Retiring Senator Steve Hutchins reflects on the Senate inquiries
The 30 June 2011 will see the expiry of the term of Senator for New South Wales, Steve Hutchins. During his time in parliament, Hutchins was a member of the Senate’s Community Affairs Reference Committee, which conducted the inquiries into child migration and children in institutional care. In his valedictory speech to the Senate on 22 June 2011, Hutchins reflected on the personal impact these inquiries had on him. He also paid tribute to people like Andrew Murray and Leonie Sheedy, whose tireless lobbying played such an important role in bringing these issues to the attention of the public and our politicians and policy-makers.
Below is an extract from his speech. You read the full text here.
After some years Senator Andrew Murray, a child migrant to what was then Rhodesia, was successful in lobbying both me and the then shadow minister Wayne Swan to consider an inquiry into children in institutions. This was one of the most harrowing periods of my time here.
The inquiry examined the treatment of children, whether born in Australia or child migrants, who had been either forcibly or voluntarily placed in institutions. This came to be known as the inquiry into the forgotten Australians. It was a very sad and painful inquiry. There were hundreds of written submissions—if you could call some of them written. There were many phone calls, mostly to the dedicated secretariat, led by the avuncular Elton Humphery, who I hope is here today—there he is—along with Christine McDonald and Ingrid Zappe. I read each and every one of these submissions and often cried at what was in them. They were all sad. They were from men and women, mostly in their 70s and 80s, attempting to provide us with an understanding of what for most of them was the nightmare they enjoyed as young boys and girls.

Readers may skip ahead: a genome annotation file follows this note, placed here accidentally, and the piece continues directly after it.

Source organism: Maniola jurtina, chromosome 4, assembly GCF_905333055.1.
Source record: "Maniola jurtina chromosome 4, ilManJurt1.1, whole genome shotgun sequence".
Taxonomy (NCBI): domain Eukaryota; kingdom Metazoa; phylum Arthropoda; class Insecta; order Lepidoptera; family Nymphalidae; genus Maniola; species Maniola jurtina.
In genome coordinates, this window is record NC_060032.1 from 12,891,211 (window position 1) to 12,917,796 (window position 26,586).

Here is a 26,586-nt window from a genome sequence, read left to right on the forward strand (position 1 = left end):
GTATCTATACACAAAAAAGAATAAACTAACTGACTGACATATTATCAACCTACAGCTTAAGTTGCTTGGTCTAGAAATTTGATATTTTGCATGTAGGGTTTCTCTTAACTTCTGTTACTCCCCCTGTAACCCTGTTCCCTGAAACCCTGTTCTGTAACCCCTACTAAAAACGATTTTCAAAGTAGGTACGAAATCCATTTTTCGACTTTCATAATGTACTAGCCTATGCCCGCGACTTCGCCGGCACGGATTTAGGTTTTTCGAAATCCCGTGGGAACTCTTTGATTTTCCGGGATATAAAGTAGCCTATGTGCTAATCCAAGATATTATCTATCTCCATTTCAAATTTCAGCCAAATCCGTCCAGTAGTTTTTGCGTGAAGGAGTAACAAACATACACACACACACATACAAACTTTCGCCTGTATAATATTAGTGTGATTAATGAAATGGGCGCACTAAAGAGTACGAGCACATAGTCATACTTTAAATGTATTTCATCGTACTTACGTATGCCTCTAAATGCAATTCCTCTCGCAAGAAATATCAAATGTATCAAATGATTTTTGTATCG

Even now, I think of them and their written words and their courage in coming forward to tell us what happened to them: the abandonment, the fear, the shame, the self harm, the loneliness—problems that exist to this day—and, not least of all, the suicides that resulted. These people’s stories are etched in my memory—the most reprehensible experiences and impossible to forget. We were all shaken to the base of our souls. Our hearts sighed. We were bewildered. We wondered time and time again how adults could do such things to children. How could men and women of faith routinely abuse boys and girls sexually, physically and psychologically? Why didn’t someone step in? Why were they able to get away with it? We all know the answers—and so do those still alive. They relive that terror daily. There is no way to describe what these boys and girls went through, other than to say that they entered the gates of hell. I wanted to share with you one story in particular but I thought that would be unfair. Instead, I encourage you to read the report and all the stories. Never let the suffering of these children be forgotten.
Senator McLucas went on to finish the inquiry, along with Senators Moore and Humphries. These three senators have tales that would make you sob—and, every now and then, we would. The Forgotten Australians report was a tribute to the lobbying of the Care Leavers Australia Network, particularly by Leonie Sheedy, which eventually led to the apology by the then Prime Minister Kevin Rudd on 16 November 2009.